Teeny Templeton believes that her life is finally on track. She’s getting married, she’s baking her own wedding cake, and she’s leaving her troubled past behind. And then? She finds her fiance playing naked badminton with a couple of gorgeous, skanky chicks.
Needless to say, the wedding is off. Adding insult to injury, her fiance slaps a restraining order on her. When he’s found dead a few days later, all fingers point to Teeny.
Her only hope is through an old boyfriend-turned-lawyer, the guy who broke her heart a decade ago. But dredging up the past brings more than skeletons out of the closet, and Teeny doesn’t know who she can trust. With evidence mounting and the heat turning up, Teeny must also figure out where to live, how to support herself, how to clear her name, and how to protect her heart.
So. Troubled young woman falsely accused of murder, plus hunky lawyer man, along with (you don’t really get this from the product description, but it’s full-on, I promise) a heavy Southern angle. Cozy mystery with romance, a Southern accent, and an emphasis on cooking and baking, too. Like I said, not my usual style of mystery – I go for the dark and gritty ones more than the cozies – but I was a bit tickled by the Southern thing and I thought, what the heck. Put a little diversity in my reading.
For most of the book I was entertained, if not engrossed. Teeny is, indeed, a cute character with a good dose of Southern charm to her. She’s native to Georgia (grew up on a peach farm), but relocated to Charleston, South Carolina to be with Bing, the murdered fiance. She loves to cook, and bake; dreaming up fanciful recipes, as well as actually cooking, is how she and her female family members have always dealt with stress or for that matter, emotion of any kind. She’s a guilt-wracked Baptist, too, which I guess adds flavor, although it felt a bit remote from my Southern experience. Coop, the lawyer/ex-boyfriend, is indeed hunky.
But for me, the attractions ended there. Teeny is a bit too wishy-washy, timid, and hand-wringing for my tastes; I was exasperated with a series of poor decisions she made, and she thus fell a bit short of being a sympathetic character, or even a complex or multi-faceted or very human one. Coop was worse: hunky does NOT compensate for one-dimensional and bumbling. But the worst part was a series of completely unexplained turn-arounds. Red hates Teeny! Now Red is giving Teeny brotherly pecks and good advice! Teeny hates the house! Teeny loves the house! And what’s up with her sudden and unprecedented sympathy and nostalgia for the odious Bing, late in the book? Any attempts at “plot” are thwarted by loose ends flopping about, and characters and events flip-flopping with no semblance of explanation or reason. I guess if you can’t find a plausible way to explain a change of heart you just… don’t? The heart just changes?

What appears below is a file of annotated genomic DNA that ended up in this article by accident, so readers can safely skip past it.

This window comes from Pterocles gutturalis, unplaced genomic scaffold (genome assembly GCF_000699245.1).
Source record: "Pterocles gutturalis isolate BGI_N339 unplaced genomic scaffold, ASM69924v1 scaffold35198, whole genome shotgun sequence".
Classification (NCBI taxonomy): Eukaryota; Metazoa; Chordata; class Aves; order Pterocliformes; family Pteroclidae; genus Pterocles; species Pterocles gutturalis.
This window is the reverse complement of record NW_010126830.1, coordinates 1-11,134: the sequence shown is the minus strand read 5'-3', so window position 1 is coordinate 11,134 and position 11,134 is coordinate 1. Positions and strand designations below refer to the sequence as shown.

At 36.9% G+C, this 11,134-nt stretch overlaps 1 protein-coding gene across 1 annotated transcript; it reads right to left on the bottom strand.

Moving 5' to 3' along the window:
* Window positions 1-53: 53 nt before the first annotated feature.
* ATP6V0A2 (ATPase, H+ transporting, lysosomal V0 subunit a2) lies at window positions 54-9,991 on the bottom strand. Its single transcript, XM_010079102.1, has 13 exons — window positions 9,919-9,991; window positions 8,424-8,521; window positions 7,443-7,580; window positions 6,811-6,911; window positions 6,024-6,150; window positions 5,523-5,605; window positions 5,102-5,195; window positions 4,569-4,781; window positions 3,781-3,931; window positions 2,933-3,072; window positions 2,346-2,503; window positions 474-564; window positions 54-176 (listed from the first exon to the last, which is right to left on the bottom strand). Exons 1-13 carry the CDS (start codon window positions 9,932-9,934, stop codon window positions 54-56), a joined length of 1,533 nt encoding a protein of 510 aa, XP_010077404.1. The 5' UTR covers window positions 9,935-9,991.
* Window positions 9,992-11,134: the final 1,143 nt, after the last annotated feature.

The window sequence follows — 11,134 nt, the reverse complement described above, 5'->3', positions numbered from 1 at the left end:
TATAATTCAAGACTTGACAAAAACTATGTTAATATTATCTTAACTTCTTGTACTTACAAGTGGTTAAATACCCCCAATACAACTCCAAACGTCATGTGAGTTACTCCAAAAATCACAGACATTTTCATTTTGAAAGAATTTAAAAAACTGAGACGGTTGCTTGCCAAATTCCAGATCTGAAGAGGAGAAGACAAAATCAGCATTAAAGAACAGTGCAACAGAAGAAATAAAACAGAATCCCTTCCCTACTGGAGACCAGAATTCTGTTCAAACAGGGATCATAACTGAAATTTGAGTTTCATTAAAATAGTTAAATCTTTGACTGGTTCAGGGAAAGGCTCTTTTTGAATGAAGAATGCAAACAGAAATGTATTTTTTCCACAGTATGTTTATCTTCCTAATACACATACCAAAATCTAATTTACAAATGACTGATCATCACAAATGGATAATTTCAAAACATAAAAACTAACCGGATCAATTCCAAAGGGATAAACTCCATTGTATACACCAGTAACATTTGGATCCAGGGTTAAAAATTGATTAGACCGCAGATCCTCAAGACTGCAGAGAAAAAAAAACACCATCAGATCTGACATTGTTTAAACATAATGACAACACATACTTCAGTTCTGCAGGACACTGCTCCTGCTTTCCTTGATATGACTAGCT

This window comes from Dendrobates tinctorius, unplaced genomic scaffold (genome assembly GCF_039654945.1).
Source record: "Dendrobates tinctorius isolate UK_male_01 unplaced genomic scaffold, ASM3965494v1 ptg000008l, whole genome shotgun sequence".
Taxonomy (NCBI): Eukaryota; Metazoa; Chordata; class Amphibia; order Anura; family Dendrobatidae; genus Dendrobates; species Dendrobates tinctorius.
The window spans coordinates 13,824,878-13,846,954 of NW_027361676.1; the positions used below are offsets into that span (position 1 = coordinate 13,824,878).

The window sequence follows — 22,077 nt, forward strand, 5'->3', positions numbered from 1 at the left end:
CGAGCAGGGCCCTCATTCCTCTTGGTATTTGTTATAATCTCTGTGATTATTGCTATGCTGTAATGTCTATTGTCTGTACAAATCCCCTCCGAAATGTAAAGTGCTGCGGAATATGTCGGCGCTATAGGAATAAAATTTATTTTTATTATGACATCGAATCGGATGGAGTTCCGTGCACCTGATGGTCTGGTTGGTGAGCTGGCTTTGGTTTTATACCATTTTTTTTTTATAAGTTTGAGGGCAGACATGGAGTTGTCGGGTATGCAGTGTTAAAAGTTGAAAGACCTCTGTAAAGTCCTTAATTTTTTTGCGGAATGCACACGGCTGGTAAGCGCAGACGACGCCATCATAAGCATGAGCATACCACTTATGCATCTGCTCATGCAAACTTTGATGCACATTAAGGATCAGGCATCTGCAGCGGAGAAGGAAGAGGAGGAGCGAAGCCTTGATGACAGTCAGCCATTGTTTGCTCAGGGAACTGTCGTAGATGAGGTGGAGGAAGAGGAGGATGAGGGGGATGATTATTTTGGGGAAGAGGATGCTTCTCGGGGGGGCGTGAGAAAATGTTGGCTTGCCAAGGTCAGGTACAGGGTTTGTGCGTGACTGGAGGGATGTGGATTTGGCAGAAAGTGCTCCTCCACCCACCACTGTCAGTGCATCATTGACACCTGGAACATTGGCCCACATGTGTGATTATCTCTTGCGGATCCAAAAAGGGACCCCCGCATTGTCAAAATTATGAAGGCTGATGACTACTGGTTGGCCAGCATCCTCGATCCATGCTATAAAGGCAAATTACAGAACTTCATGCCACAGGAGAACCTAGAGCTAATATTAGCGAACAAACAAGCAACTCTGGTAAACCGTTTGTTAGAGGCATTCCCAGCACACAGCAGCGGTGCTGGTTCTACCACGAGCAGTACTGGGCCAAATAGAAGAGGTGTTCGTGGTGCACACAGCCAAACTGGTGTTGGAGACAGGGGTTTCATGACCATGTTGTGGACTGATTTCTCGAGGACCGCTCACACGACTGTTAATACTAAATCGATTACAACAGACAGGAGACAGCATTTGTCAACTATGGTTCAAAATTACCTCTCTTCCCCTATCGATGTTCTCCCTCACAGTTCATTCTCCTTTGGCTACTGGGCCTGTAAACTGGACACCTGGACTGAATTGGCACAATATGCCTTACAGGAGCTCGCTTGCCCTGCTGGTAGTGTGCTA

I wanted to like this book, and certain aspects of the Southern frame were sweet and gratifying. My frustrations didn’t really kick in til the final pages, I guess because I trusted West to tie up the aforementioned loose ends, and I didn’t realize until late in the game that she had no intention of doing so. (Yes, she. Michael Lee West is a woman. It took me a minute, too.) But when I finished the book, Husband can tell you I stalked off in a tiff that I’d wasted precious reading time on this unsatisfying cream puff of a book.
On the other hand, there are recipes included at the end, if you like that sort of thing.
Good job, product-description-writer. You got me. Perhaps you should have written the book, too.